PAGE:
the routine with a balanced fitness regimen to prevent injury and increase
performance. Concerning more recreational climbers, try any sport that
interests you, but realize activities that enhance grip strength and
core muscles will probably be most beneficial.
FRB: Sports drinks, gels and nutrition bars.
Which do you
Darren: Eating properly and
consuming enough water are paramount! The majority of folks I train
use a water bottle as their primary supplement in order to replace fluid
lost during exercise. Athletes that will benefit most from drinks, gels,
and bars are endurance athletes who train for continuous intervals greater
than 1 hour at a time. In these cases a deeper understanding of the
glycemic value of foods is beneficial to keep blood sugar (insulin/glucose)
at optimal levels for performance. However, this topic merits a lengthy
FRB: How is your training philosophy different than
Darren: I believe in creating
functionally challenging environments to develop people in the real
world. I'm not really concerned if you can perform 3 sets of 12 pull-ups
assisted on the Gravitron if you can't pull-up your own bodyweight,
it's ludicrous. Commonly, exercises performed on fancy machinery provide
a false sense of strength.
FRB: What do you mean by functionally challenging?
Darren: I create situations
that demand the body to recruit as much of the neuromuscular system
as possible during any given movement. My rationale is based on the
fact that most movements encountered in our daily lives require the
brain to control various muscle groups in a coordinated manner throughout
the day, and we only get better at what we practice.
FRB: What types of athletes do you train?
Darren: I'm honored to work
with any athlete. True athleticism is a combination of genetics, determination,
and various physical abilities including; agility, balance, coordination,
endurance, flexibility, power, speed, strength, etc. and I strive to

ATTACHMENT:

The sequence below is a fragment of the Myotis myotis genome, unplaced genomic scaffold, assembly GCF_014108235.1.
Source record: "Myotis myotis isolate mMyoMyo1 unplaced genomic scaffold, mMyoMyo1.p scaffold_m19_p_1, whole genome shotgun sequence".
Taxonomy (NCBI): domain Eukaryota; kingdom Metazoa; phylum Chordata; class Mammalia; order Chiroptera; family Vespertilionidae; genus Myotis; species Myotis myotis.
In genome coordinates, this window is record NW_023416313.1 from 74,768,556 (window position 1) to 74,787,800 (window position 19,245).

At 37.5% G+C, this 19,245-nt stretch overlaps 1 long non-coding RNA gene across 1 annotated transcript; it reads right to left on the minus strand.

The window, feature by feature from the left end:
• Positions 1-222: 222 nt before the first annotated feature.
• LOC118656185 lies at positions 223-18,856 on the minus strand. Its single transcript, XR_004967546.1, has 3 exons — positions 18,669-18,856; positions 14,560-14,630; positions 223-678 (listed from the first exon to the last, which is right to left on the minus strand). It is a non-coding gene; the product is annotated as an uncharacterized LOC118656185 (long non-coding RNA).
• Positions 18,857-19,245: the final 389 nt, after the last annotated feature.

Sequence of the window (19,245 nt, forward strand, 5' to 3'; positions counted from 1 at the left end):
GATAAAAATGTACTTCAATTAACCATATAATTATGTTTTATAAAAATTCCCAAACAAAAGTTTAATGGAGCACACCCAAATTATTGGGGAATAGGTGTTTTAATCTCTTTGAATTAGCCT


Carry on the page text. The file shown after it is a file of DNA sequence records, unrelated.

elicit elements from all of the above in every session.
FRB: Why do you train people?
Darren: I enjoy educating and
challenging people, watching them develop and become stronger individuals
in many ways.
FRB: Your company is called Animal Strength.
Darren: We're all animals, right?
Perhaps at times we need to tap our innate abilities in order to push
ourselves beyond our currently accepted limits.
FRB: Describe an optimal resistance program?
Darren: I believe 2-3 days of
hard work/week is all that's necessary in order to yield positive muscular
adaptations. It's very important to allow time for rest and eat well
in order to improve. However, other modes of training can be cycled
into the program, appropriate to the individual's competitive schedule.
I still always have at least one complete rest day a week (I wish.)
FRB: Fast or Slow movements?
Darren: You should always vary
things because you adapt to specific stresses. Nevertheless, if one
wishes to optimize stress when strength training, a slower concentric
movement will place a greater demand on the working muscles. I use slow
eccentric movements primarily in negative only movements to prevent
injury, but there's no major benefit otherwise while lowering a constant
FRB: I've heard that you make people work extremely hard and sometimes
one may even feel sick?
Darren: That is never the desired
outcome, but I keep a bucket around just in case. Honestly, our bodies
are wired to tell us to give-up much before true physiological limits.
I just show people how to perform at safe levels beyond what they are
accustomed to, and over time we adapt.
FRB: Thanks for the interview Darren?
Darren: Thank you.
Contact Darren at: firstname.lastname@example.org